The collection at the Afghanistan Museum in Exile, created in Switzerland in 1999, will be sent back to Kabul now that the situation in the city has been deemed stable.
The museum's officials decided to let the collection go after UNESCO, the United Nation's cultural agency, determined the Afghan capital is safe enough, according to The Art Newspaper, an international publication that covers the visual art world.
The museum is in the village of Bubendorf, 20 kilometres outside of Basel. Swiss scholar Paul Bucherer-Dietschi established the museum to house artifacts from the war-torn country.
Bucherer-Dietschi is the director of the Swiss Afghanistan Institute in Bubendorf, which safeguards historical papers about Afghanistan.
At the start of the museum's creation, Bucherer-Dietschi had been arranging to relocate the collection at the Kabul Museum through UNESCO. But it proved to be too difficult under the Taliban regime.
Although some pieces were taken out of the museum between 1999 and 2001, most of Afghanistan's cultural legacy was destroyed when the Taliban ransacked the museum in March 2001.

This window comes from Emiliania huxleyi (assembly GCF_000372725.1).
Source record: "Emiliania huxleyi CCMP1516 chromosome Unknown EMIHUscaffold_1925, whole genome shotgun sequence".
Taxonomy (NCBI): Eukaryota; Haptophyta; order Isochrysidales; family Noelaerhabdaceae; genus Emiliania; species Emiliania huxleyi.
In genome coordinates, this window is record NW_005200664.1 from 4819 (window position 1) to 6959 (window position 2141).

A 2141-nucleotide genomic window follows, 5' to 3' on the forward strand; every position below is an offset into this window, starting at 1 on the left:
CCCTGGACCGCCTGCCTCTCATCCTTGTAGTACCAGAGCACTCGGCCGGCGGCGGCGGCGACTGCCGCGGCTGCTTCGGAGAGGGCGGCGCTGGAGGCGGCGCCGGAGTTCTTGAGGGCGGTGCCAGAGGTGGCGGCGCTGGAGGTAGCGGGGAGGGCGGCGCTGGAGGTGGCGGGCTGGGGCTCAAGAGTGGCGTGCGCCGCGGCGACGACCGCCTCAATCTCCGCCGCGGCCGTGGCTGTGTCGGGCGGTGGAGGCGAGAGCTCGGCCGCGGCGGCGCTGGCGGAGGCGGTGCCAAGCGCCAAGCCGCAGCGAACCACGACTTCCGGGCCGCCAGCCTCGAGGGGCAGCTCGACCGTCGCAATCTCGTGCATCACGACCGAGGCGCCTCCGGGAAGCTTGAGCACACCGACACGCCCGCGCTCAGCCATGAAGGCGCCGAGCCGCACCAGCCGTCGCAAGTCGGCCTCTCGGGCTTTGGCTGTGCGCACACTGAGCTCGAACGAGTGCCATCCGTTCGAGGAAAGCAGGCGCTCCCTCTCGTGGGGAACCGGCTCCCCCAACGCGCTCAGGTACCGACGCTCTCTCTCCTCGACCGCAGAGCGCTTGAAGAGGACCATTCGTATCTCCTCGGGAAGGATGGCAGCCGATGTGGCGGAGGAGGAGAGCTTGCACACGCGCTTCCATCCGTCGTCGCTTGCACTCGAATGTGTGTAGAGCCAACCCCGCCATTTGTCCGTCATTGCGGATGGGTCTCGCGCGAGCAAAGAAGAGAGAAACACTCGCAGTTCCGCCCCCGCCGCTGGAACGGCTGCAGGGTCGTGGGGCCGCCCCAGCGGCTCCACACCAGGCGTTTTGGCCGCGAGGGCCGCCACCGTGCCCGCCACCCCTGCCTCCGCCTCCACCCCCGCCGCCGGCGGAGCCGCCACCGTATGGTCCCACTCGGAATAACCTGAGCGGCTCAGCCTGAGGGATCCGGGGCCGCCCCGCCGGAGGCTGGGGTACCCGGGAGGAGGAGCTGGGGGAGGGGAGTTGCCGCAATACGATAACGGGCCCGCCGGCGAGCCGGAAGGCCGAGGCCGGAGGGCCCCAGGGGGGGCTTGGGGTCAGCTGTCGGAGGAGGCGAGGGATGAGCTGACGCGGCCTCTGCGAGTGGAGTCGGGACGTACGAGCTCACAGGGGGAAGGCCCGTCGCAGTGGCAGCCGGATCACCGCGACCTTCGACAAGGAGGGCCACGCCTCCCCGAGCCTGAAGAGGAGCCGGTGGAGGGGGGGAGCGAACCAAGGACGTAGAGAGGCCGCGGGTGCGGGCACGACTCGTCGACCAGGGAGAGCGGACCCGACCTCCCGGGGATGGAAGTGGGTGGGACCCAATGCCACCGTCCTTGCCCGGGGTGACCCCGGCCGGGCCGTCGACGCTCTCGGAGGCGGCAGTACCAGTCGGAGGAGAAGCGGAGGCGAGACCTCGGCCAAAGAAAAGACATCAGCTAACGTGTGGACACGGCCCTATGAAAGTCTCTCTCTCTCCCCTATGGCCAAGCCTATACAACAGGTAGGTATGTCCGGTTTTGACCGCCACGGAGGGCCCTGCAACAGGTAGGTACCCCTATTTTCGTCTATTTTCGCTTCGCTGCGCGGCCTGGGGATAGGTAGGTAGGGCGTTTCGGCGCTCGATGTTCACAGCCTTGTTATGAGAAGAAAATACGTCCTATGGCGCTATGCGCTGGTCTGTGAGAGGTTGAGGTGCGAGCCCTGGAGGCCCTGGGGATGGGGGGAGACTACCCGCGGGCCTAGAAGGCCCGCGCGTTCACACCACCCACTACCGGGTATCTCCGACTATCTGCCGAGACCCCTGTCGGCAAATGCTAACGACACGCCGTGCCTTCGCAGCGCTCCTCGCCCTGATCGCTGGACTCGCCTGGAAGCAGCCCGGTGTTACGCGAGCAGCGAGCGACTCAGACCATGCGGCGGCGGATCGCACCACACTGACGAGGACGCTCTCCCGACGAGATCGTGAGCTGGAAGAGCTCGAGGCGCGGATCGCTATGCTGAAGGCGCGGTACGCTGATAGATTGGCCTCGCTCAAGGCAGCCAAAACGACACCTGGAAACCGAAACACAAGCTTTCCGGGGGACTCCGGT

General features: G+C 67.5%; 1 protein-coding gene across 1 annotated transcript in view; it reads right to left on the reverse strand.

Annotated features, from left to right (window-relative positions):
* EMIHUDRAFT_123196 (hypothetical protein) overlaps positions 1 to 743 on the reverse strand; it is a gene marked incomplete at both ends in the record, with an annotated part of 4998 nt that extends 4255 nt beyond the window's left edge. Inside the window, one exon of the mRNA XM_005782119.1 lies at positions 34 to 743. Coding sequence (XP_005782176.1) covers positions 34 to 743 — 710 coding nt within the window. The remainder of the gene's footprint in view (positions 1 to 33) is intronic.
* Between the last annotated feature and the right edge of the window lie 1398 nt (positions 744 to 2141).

The Taliban were toppled by a coalition of U.S.-led forces and Afghanistan's Northern Alliance in late 2001.
The Swiss museum became a repository of Afghan artifacts donated by private collectors from around the world and has about 1,300 objects.
It includes 200 archaeological items, including finds from Ai Khanoum, such as a gargoyle of Alexander the Great's fighting dog and an important foundation stone from the site. All this material is to be handed over shortly to the Kabul Museum, which was reconstructed two years ago.
Pieces will be transferred to Kabul starting early in the new year.
Anyone know what this "gargoyle of Alexander the Great's fighting dog" is?